Microsoft has told employees in China and Hong Kong they can no longer use devices running Google’s Android operating system for work purposes and must only use supplied Apple iPhones from September.

The move was first reported by Bloomberg, which cited an internal memo that stated Apple devices would be needed to verify employees’ identities when logging in to Microsoft systems using Microsoft Authenticator or Microsoft Identity Pass apps.

A Microsoft spokesperson said the move was due to Google Mobile Services not being available in China.

With Google’s Play store not available in China, Apple’s App Store is the only place where Microsoft’s China employees can download security apps which the company has deemed necessary.

The move highlights the fragmented nature of Android app stores in China, as Chinese companies with Android phones such as Huawei and Xiaomi run their own app platforms.

The internal memo reportedly said Microsoft had chosen to block Android devices from connecting to its infrastructure in China, but employees would be allowed to use Android devices for personal use outside work.

While Microsoft no longer produces its own mobile phones or mobile operating system, it still counts Apple as one of its key rivals.

Security under the spotlight

The measure is reportedly part of Microsoft’s company-wide attempts to evade hackers, who have managed to infiltrate several of the organisation’s systems in recent years.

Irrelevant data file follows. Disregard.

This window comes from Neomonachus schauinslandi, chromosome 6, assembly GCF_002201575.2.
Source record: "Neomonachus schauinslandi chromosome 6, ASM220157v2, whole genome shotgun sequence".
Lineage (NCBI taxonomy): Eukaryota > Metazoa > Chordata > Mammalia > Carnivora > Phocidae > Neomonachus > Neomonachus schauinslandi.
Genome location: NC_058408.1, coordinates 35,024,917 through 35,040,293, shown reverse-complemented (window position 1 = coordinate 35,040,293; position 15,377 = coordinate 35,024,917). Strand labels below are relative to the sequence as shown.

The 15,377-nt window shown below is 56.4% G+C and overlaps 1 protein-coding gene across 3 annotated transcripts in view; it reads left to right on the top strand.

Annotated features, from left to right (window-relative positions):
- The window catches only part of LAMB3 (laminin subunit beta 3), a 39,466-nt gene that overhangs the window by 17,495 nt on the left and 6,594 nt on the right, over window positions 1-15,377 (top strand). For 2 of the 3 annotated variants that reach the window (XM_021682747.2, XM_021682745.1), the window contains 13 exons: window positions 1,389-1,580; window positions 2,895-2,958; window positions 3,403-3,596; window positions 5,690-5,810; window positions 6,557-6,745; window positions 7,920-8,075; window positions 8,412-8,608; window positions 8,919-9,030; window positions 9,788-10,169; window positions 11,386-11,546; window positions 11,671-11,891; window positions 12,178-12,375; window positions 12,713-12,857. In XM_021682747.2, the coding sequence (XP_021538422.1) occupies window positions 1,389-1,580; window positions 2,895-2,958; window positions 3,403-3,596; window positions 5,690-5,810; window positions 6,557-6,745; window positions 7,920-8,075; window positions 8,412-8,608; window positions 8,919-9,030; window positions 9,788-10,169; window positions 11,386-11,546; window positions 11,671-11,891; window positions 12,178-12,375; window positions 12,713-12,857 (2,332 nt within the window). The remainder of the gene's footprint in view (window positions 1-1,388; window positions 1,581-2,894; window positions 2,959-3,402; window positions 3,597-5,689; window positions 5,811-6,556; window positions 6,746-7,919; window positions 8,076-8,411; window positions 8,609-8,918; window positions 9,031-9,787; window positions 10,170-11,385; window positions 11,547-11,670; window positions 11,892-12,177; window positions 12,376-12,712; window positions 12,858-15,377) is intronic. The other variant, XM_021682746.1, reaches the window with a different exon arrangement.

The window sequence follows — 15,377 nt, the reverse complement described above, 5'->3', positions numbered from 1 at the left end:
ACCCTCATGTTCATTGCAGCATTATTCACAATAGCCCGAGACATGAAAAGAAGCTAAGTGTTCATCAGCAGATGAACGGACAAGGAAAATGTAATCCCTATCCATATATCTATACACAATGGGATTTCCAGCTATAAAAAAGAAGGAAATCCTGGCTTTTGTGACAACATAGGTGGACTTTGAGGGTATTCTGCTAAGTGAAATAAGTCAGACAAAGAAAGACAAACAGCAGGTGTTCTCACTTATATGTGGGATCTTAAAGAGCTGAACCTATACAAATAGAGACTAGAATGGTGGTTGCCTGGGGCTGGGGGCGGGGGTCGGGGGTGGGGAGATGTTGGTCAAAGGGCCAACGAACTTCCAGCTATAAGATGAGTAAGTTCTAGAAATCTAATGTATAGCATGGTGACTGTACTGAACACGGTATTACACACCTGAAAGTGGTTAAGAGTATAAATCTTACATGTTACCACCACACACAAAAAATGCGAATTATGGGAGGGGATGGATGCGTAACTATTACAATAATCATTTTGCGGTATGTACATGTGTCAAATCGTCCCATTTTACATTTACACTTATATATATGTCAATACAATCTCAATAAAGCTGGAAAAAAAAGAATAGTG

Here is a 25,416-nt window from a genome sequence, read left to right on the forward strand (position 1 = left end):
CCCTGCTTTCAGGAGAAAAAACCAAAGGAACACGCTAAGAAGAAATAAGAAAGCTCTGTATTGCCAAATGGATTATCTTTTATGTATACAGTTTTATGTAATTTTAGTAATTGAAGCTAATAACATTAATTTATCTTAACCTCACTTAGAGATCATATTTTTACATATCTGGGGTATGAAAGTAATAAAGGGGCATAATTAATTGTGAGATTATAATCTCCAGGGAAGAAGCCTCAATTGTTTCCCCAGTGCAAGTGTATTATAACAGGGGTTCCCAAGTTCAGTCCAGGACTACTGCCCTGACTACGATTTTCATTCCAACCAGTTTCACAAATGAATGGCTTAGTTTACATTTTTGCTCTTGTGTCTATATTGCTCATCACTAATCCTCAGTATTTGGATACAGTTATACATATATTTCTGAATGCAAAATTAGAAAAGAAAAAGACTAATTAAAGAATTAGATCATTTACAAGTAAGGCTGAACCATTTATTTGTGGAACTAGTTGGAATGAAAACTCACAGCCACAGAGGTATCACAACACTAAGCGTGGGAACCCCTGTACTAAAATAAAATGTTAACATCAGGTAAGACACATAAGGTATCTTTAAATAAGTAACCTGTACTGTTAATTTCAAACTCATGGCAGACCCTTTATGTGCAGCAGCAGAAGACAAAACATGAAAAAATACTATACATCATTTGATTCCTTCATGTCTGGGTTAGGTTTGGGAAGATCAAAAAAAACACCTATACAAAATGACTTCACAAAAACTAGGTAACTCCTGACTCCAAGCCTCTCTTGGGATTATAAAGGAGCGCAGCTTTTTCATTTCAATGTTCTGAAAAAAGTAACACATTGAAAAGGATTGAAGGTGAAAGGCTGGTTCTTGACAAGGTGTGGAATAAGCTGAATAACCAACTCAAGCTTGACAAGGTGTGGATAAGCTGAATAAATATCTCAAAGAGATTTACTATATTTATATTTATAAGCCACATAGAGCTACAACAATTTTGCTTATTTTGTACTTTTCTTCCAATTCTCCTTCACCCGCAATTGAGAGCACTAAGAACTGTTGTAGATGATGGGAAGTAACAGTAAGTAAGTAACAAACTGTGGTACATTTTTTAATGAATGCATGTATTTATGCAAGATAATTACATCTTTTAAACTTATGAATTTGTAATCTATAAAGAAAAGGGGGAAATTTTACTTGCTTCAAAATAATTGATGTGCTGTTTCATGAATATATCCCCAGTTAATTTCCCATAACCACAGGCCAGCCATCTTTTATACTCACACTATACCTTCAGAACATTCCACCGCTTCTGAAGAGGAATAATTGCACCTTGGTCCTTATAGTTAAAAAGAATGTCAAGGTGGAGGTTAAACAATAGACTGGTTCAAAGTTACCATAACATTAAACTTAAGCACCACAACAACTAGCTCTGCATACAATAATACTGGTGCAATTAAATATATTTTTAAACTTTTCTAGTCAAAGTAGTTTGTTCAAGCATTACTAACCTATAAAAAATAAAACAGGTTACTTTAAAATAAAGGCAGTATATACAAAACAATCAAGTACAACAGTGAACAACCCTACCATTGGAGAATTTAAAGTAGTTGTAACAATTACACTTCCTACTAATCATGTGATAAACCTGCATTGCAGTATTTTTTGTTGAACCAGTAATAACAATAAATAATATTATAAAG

Microsoft has been under increased scrutiny this year, after Russia-linked hackers accessed senior executive email accounts and sensitive source code.

Microsoft has offices in a number of Chinese cities. Photo: Shutterstock

In April, the US government also blamed Microsoft for “a cascade of errors” which allowed state-backed Chinese hackers to break into email accounts of senior US officials.

Microsoft expanded its Secure Future Initiative in May, with security executive Charlie Bell stating: “We are making security our top priority at Microsoft, above all else—over all other features.”

Microsoft operates a large research and development facility in China and says its Asia-Pacific Research and Development Group includes scientists and engineers in the Chinese cities of Beijing, Shanghai, Shenzhen, and Suzhou.

The Wall Street Journal reported in May that Microsoft had asked hundreds of its employees in China working on cloud computing and artificial intelligence to relocate outside the country, amid heightened tensions between Washington and Beijing.